Nearly 21 percent of all digital ad dollars goes to Facebook, which translates into $17.4 billion, opened Philip Alberstat, chief operating officer, Contend, at “The Evolution of Brands, Content and Marketing” session at the Future of Television portion of the NY Media Festival.

“I guess we are all kind of working for Facebook,” he joked, stressing the value of the digital experience.

The mission at Contend is to disrupt the traditional marketing, media and entertainment industries. And Facebook, of course, is a platform for content marketing, which is defined as creating a premium message and distributing it in an effective and targeted way.

As the rise of digital creates more opportunities, digital is also still very new to a lot of brands, hence the degree of uncertainty.

“Content is something that does not disrupt your experience; it is your experience and it creates value,” said Shannon Pruitt, president, The Story Lab, whose company mission is for innovation as a global investor, producer and distributor of premium entertainment content that attracts audiences, media owners and advertisers. “Value should be mapped to what you care about, why you care about it, when you care about it, and how you want to interact with it.”

“I think it is important to have a conversation with the brand partners,” she added. “What are you trying to accomplish? What is the message? What is the feeling you are trying to evoke? When someone is watching a piece of content, what are you trying to convey? It needs to be specific, particularly with so much available content at present.”

“When we are brainstorming things for brand clients, everyone is involved…the programmers, the marketers, the talent,” said Andrew Saunders, head of global brand strategy, Tastemade, which is a video network that offers food- and travel-related programming for online audiences. “Part of the reason why the brand content on Tastemade performs so well is because it is actually made by the original programming team.”

How Data Informs Content Decisions

Like any medium, content makers in the digital space have to think about data, specifically trends in entertainment and trends in culture, and how the end result will impact the targeted audience. But the proclamation by Mia Goldwyn, chief content officer, StyleHaul, of the way data should be applied to digital content was a surprise to many given the virtual absence in the press of the actual audience metrics.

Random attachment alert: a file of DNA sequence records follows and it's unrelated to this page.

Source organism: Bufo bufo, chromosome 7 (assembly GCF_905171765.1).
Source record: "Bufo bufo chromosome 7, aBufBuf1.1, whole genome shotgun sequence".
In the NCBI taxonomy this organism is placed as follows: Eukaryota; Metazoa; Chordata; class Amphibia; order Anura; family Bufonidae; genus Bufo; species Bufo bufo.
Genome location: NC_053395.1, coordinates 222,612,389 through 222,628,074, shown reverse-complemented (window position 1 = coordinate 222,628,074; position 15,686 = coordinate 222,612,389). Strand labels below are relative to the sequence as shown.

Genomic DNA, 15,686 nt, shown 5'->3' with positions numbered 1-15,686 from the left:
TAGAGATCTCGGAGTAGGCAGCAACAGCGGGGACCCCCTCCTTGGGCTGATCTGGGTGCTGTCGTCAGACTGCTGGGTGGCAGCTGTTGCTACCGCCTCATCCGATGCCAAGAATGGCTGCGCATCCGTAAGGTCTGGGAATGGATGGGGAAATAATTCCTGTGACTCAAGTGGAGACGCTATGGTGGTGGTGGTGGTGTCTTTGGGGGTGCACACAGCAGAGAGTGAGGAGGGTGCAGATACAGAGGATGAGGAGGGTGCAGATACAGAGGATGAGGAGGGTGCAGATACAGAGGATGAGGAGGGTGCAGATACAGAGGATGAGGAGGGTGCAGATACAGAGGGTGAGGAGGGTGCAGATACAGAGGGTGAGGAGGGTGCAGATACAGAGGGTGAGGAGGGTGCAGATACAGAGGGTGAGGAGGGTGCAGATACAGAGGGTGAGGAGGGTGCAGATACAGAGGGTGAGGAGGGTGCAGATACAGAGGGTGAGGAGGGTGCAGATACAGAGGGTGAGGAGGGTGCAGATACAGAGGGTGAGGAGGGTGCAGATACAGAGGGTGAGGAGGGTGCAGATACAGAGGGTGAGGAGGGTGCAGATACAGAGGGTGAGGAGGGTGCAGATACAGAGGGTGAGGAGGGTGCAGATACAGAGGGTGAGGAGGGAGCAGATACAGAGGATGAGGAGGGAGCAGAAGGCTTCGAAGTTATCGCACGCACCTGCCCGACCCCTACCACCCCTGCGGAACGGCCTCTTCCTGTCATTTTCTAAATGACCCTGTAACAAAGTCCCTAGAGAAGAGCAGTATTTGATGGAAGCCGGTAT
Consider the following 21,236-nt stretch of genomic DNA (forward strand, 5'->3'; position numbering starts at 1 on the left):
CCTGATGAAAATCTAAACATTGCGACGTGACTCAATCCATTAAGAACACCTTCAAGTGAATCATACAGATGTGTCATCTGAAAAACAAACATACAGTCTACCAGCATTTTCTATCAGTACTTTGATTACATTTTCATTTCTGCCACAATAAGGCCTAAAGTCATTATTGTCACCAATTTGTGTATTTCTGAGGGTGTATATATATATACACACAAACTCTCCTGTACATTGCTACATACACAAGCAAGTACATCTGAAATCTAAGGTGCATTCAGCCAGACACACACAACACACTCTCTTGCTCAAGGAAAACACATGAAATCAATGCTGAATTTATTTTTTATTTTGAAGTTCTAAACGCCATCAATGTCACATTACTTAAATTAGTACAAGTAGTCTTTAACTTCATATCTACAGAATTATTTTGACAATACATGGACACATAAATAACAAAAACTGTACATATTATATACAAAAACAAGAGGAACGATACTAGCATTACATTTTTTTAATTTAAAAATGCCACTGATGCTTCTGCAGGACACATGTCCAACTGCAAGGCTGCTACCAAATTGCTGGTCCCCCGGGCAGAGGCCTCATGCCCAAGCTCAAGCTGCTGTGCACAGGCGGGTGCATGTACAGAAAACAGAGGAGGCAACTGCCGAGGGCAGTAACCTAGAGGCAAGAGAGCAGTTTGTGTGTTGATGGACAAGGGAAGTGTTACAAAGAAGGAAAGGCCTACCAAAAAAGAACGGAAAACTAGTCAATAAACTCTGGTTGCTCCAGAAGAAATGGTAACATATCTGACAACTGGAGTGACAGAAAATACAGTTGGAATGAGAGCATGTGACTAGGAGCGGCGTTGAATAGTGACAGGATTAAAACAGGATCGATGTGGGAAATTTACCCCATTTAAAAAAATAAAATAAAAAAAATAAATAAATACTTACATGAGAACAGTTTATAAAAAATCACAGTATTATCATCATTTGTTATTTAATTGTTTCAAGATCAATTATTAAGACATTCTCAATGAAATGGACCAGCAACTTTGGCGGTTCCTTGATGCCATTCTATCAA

“One of the beauties of digital media is that you have the ability to engage on a more personal basis with the content consumers,” she said. “But because there is not necessarily a consistency to it, when you try to make decisions and evaluate things based on the data, you also have to take a step back and realize there is more to the creative decision making that just the data. Date informs, but it does not define.”

Thinking Like a Content Programmer

“Part of what I like about the next generation of media companies is they are creating content, they are putting it on every platform, and they are figuring out how to find their audiences and build on them,” said Saunders. “It is a learning process. And then there are so many that are still stuck in the traditional mindset of bringing in inventory from other people that may not even resonate.”

“If we are calling it content and we are not calling it advertising it is just our responsibility to make it better,” added Story Lab’s Pruitt. “Thinking like a programmer to engage your audience is key. It is that simple, yet complicated at the same time.”


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